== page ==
SCOTT: All right — stand back, buttercup, I’m bringing the bullet points:
• A lot of this book is composed with other people’s words — if I recall correctly, during an L.A. Times book-fest panel in April, Shields said about 45 percent — with the only attribution being in the back of the book. Here’s my question: So? I simply don’t see how this petty theft improves the book in any way, how it’s better than simply saying what he means in his own words. Indeed, I think it diminished it in some ways. Appropriation works better in art forms like visual art or music, and it works best when the consumer recognizes it (Aha! That IS a piece of the Mona Lisa in that collage!) and there’s a sudden, wholly unexpected transfer — of energy, of intellectual content — between the old work and the new. I love that brain-crackle. However, a beat from a song or piece of an artwork are much easier to identify than a similarly small patch of prose. While I recognized a few of Shields’ samples, most I didn’t, and therefore felt myself at first frustrated by, and ultimately bored by, the task of sourcing each one, hoping to feel that energy transfer. (Why bother sourcing the borrowed material, Shields defenders might ask; why not just roll with the overall point? Precisely because he has borrowed it instead of creating it — that makes me think there must be a significance to that act that I’m supposed to root out.) That ploy might sound “risk-taking” in concept; in practice is dulled the reading experience.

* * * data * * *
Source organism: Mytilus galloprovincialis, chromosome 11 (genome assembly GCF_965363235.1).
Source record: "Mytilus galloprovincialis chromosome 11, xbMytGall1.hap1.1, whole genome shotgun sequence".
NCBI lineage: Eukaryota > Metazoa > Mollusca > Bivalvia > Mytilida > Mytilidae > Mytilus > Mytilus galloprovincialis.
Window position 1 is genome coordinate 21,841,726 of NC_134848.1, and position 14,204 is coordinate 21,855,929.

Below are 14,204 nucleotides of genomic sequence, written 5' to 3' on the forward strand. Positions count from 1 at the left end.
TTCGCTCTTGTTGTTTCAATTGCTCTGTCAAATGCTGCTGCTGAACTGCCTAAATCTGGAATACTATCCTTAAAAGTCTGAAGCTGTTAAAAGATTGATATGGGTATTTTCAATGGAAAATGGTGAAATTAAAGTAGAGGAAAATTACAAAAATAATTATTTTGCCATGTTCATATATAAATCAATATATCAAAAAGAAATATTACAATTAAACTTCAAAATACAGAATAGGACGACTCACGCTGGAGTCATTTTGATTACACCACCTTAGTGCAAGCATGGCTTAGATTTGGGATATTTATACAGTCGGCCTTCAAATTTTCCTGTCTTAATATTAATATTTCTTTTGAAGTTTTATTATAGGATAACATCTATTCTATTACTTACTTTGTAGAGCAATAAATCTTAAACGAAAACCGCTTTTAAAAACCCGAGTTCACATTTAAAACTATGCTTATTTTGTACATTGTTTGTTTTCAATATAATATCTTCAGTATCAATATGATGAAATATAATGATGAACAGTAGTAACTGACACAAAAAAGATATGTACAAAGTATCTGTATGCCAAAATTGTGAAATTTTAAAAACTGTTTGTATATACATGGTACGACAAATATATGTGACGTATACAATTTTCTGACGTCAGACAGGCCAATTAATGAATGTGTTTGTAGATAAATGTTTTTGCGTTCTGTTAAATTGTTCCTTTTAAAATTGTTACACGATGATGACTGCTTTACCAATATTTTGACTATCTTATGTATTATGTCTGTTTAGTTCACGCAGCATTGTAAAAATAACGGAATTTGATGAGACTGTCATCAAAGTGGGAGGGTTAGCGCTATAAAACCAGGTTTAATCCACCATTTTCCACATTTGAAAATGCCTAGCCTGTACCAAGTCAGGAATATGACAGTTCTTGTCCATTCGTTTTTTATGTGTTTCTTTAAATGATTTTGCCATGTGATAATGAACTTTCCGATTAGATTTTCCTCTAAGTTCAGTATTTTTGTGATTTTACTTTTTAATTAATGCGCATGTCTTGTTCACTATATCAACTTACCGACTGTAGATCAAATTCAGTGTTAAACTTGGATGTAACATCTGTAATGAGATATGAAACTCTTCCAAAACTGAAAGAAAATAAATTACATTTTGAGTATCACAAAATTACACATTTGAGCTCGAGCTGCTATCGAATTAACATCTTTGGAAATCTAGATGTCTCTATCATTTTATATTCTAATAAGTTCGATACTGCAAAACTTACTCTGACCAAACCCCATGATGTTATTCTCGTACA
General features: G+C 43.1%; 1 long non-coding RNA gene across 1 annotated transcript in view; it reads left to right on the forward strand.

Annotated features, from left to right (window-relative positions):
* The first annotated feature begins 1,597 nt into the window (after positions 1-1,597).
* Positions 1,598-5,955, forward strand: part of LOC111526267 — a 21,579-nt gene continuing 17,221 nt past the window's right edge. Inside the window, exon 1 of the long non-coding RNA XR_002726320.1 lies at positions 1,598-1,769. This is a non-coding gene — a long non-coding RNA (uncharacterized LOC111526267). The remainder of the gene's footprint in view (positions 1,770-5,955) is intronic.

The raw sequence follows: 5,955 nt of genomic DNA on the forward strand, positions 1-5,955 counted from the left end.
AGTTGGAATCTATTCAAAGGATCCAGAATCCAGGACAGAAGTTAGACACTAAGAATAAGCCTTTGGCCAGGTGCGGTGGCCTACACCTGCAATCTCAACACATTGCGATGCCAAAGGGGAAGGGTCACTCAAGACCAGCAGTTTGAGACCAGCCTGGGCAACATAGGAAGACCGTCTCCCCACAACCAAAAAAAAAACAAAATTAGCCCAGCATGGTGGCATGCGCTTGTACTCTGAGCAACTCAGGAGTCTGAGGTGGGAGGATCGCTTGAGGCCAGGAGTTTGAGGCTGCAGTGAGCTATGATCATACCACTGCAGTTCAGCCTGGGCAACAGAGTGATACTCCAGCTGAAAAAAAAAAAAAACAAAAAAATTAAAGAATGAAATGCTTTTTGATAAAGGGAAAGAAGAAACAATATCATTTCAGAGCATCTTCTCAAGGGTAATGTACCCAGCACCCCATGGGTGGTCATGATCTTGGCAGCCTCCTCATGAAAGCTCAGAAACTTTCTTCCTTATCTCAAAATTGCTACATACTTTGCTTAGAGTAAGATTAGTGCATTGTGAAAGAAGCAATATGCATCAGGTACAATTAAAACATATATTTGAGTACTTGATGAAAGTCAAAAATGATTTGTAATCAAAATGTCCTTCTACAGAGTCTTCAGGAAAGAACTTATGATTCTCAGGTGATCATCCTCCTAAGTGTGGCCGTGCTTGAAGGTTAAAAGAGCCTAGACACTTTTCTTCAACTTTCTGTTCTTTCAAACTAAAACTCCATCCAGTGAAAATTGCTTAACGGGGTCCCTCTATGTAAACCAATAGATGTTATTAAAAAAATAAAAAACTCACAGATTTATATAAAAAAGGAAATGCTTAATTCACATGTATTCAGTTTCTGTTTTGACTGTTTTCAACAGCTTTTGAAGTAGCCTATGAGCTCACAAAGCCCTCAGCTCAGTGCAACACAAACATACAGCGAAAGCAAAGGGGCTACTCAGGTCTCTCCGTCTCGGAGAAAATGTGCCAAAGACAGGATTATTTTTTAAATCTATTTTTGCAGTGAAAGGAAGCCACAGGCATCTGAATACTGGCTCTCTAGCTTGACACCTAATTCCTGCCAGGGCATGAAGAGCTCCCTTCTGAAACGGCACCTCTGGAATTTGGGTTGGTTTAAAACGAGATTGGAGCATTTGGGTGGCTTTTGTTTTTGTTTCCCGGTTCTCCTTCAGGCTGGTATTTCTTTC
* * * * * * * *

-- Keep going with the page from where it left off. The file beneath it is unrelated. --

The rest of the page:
• It seems to me that only a tenured professor would be so cavalier about doing away with copyright laws; creators who rely on ownership of their work for their actual incomes, might have a different point of view (anyone who’s negotiated contracts with top-level freelance writers and artists knows how vital this is to them).
• It seems to me that the logical conclusion of Shields’ argument is a world in which everyone is an amateur remixer, where people no longer anticipate the work of talented artists for the enlightenment and pleasure it offers, but simply because it’s another thing to take apart and rebuild themselves. At the risk of appearing elitist, that sounds like a very unappealing signal-to-noise ratio.